I came across this story the other day about New York City considering allowing green card and visa holders to vote in municipal elections. The story also noted several cities in Maryland and Massachusetts allow non-citizens to vote. Apparently this was the case many states until the 1930’s. Intrigued, I decided to read up on the issue a little more, and this paper by Jamin Raskin caught my attention. According to Raskin’s research, alien suffrage was common in the early United States and was part of the Northwest Ordinance, which was reenacted in 1789 by the First Congress. The Annals of Congress for this time show no debate on the issue in either the Senate or the House. Just some interesting history I learned this week that I thought I’d pass along.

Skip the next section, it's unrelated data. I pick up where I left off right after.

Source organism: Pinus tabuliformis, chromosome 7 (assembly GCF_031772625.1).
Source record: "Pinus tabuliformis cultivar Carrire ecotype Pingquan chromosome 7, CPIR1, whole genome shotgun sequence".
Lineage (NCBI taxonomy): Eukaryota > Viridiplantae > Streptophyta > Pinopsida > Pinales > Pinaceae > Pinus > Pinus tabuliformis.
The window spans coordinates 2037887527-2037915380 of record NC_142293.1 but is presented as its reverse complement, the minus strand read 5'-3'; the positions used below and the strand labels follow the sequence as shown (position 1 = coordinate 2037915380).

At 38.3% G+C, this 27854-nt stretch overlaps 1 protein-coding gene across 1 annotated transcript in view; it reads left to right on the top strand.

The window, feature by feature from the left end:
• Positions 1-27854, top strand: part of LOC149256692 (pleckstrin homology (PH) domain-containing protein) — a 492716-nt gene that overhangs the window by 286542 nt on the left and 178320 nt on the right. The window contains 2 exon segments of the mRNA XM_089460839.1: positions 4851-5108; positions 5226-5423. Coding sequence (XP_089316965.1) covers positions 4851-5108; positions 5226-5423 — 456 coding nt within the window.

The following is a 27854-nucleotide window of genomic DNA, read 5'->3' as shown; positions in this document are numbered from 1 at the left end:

The Briscoe Center (and others) are hosting a panel at UT Law tonight about the legacy of the Dirty Thirty:
In 1971, a group of Texas lawmakers, known as the Dirty Thirty, called for an investigation of then Speaker of the House Gus Mutscher and other state officials named in a federal bribery-conspiracy case. This small band of reformers turned the federal case into a political issue, sparked a movement to limit the influence of special interest in the Legislature and inspired Frances “Sissy” Farenthold’s run for governor in 1972. More than 40 years later, the experiences of the Dirty Thirty still offer a lesson in political reform.
Join two members of the Dirty Thirty, Sissy Farenthold and Tom Bass, legal strategist Terry O’Rourke and ‘Observer’ founding editor Ronnie Dugger for a discussion about the legacy of the reform movement and its impact on Texas politics today.
Details here. Wish I could go.